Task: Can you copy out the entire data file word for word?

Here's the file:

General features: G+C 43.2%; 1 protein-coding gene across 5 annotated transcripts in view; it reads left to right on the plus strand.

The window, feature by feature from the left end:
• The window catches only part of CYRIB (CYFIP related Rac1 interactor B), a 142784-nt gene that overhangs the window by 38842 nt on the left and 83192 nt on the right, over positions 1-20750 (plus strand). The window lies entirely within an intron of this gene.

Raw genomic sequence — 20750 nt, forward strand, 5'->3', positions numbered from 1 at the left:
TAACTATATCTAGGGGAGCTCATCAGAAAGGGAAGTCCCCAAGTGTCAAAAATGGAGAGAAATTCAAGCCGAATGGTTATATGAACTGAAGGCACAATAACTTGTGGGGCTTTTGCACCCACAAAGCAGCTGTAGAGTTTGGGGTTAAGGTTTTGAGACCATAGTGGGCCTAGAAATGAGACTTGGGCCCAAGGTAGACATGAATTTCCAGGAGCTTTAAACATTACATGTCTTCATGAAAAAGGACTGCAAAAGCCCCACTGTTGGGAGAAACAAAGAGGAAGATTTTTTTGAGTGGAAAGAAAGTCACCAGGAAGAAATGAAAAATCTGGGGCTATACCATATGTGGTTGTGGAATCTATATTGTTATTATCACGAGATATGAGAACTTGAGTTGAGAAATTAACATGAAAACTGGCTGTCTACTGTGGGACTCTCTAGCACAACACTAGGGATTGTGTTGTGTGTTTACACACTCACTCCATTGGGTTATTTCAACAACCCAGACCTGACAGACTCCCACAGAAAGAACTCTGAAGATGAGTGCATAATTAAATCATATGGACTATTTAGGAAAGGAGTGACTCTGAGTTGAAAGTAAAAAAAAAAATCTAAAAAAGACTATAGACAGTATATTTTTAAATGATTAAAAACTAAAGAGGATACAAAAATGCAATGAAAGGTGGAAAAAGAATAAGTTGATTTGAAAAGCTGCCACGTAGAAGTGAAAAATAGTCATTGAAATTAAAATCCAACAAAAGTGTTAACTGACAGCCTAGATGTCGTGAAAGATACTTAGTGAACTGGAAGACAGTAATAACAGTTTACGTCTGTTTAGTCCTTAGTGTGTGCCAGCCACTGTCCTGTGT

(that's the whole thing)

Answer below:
General features: G+C 43.2%; 1 protein-coding gene across 5 annotated transcripts in view; it reads left to right on the plus strand.

The window, feature by feature from the left end:
• The window catches only part of CYRIB (CYFIP related Rac1 interactor B), a 142784-nt gene that overhangs the window by 38842 nt on the left and 83192 nt on the right, over positions 1-20750 (plus strand). The window lies entirely within an intron of this gene.

Raw genomic sequence — 20750 nt, forward strand, 5'->3', positions numbered from 1 at the left:
TAACTATATCTAGGGGAGCTCATCAGAAAGGGAAGTCCCCAAGTGTCAAAAATGGAGAGAAATTCAAGCCGAATGGTTATATGAACTGAAGGCACAATAACTTGTGGGGCTTTTGCACCCACAAAGCAGCTGTAGAGTTTGGGGTTAAGGTTTTGAGACCATAGTGGGCCTAGAAATGAGACTTGGGCCCAAGGTAGACATGAATTTCCAGGAGCTTTAAACATTACATGTCTTCATGAAAAAGGACTGCAAAAGCCCCACTGTTGGGAGAAACAAAGAGGAAGATTTTTTTGAGTGGAAAGAAAGTCACCAGGAAGAAATGAAAAATCTGGGGCTATACCATATGTGGTTGTGGAATCTATATTGTTATTATCACGAGATATGAGAACTTGAGTTGAGAAATTAACATGAAAACTGGCTGTCTACTGTGGGACTCTCTAGCACAACACTAGGGATTGTGTTGTGTGTTTACACACTCACTCCATTGGGTTATTTCAACAACCCAGACCTGACAGACTCCCACAGAAAGAACTCTGAAGATGAGTGCATAATTAAATCATATGGACTATTTAGGAAAGGAGTGACTCTGAGTTGAAAGTAAAAAAAAAAATCTAAAAAAGACTATAGACAGTATATTTTTAAATGATTAAAAACTAAAGAGGATACAAAAATGCAATGAAAGGTGGAAAAAGAATAAGTTGATTTGAAAAGCTGCCACGTAGAAGTGAAAAATAGTCATTGAAATTAAAATCCAACAAAAGTGTTAACTGACAGCCTAGATGTCGTGAAAGATACTTAGTGAACTGGAAGACAGTAATAACAGTTTACGTCTGTTTAGTCCTTAGTGTGTGCCAGCCACTGTCCTGTGT